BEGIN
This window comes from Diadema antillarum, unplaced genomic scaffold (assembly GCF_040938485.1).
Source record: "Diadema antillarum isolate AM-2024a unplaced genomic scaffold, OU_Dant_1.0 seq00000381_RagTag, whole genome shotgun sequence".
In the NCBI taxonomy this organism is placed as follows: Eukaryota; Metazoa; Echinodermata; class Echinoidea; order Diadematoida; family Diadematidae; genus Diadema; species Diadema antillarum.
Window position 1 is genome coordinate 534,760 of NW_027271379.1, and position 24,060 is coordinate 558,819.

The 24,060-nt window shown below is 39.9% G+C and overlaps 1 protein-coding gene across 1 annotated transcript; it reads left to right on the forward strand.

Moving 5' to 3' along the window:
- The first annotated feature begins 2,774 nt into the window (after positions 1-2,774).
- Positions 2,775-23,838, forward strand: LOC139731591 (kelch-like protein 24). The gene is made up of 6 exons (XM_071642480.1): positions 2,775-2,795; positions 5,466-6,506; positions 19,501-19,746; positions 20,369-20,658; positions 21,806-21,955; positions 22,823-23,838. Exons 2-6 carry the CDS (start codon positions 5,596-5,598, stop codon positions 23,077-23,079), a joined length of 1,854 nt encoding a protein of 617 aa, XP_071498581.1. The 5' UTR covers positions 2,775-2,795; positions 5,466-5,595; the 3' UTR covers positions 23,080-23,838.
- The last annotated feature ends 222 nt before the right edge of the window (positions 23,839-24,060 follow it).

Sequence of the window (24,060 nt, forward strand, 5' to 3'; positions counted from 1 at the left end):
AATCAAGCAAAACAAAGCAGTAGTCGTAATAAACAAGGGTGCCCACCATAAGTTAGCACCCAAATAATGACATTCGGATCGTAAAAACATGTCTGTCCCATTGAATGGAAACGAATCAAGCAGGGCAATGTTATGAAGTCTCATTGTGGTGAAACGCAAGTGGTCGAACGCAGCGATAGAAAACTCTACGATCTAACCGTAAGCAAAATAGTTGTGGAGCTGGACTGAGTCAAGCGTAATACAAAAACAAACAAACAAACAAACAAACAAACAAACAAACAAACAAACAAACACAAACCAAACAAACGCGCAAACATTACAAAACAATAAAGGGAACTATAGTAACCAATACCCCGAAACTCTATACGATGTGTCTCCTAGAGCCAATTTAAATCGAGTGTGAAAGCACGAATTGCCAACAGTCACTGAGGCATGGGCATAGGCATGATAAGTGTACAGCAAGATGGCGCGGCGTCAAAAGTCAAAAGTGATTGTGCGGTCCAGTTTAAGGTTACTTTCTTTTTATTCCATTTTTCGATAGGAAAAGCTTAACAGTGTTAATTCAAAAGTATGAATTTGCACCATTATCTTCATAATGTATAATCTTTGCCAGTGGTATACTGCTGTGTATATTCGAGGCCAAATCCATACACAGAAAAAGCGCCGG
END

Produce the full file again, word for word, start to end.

This window comes from Diadema antillarum, unplaced genomic scaffold (assembly GCF_040938485.1).
Source record: "Diadema antillarum isolate AM-2024a unplaced genomic scaffold, OU_Dant_1.0 seq00000381_RagTag, whole genome shotgun sequence".
In the NCBI taxonomy this organism is placed as follows: Eukaryota; Metazoa; Echinodermata; class Echinoidea; order Diadematoida; family Diadematidae; genus Diadema; species Diadema antillarum.
Window position 1 is genome coordinate 534,760 of NW_027271379.1, and position 24,060 is coordinate 558,819.

The 24,060-nt window shown below is 39.9% G+C and overlaps 1 protein-coding gene across 1 annotated transcript; it reads left to right on the forward strand.

Moving 5' to 3' along the window:
- The first annotated feature begins 2,774 nt into the window (after positions 1-2,774).
- Positions 2,775-23,838, forward strand: LOC139731591 (kelch-like protein 24). The gene is made up of 6 exons (XM_071642480.1): positions 2,775-2,795; positions 5,466-6,506; positions 19,501-19,746; positions 20,369-20,658; positions 21,806-21,955; positions 22,823-23,838. Exons 2-6 carry the CDS (start codon positions 5,596-5,598, stop codon positions 23,077-23,079), a joined length of 1,854 nt encoding a protein of 617 aa, XP_071498581.1. The 5' UTR covers positions 2,775-2,795; positions 5,466-5,595; the 3' UTR covers positions 23,080-23,838.
- The last annotated feature ends 222 nt before the right edge of the window (positions 23,839-24,060 follow it).

Sequence of the window (24,060 nt, forward strand, 5' to 3'; positions counted from 1 at the left end):
AATCAAGCAAAACAAAGCAGTAGTCGTAATAAACAAGGGTGCCCACCATAAGTTAGCACCCAAATAATGACATTCGGATCGTAAAAACATGTCTGTCCCATTGAATGGAAACGAATCAAGCAGGGCAATGTTATGAAGTCTCATTGTGGTGAAACGCAAGTGGTCGAACGCAGCGATAGAAAACTCTACGATCTAACCGTAAGCAAAATAGTTGTGGAGCTGGACTGAGTCAAGCGTAATACAAAAACAAACAAACAAACAAACAAACAAACAAACAAACAAACAAACAAACACAAACCAAACAAACGCGCAAACATTACAAAACAATAAAGGGAACTATAGTAACCAATACCCCGAAACTCTATACGATGTGTCTCCTAGAGCCAATTTAAATCGAGTGTGAAAGCACGAATTGCCAACAGTCACTGAGGCATGGGCATAGGCATGATAAGTGTACAGCAAGATGGCGCGGCGTCAAAAGTCAAAAGTGATTGTGCGGTCCAGTTTAAGGTTACTTTCTTTTTATTCCATTTTTCGATAGGAAAAGCTTAACAGTGTTAATTCAAAAGTATGAATTTGCACCATTATCTTCATAATGTATAATCTTTGCCAGTGGTATACTGCTGTGTATATTCGAGGCCAAATCCATACACAGAAAAAGCGCCGG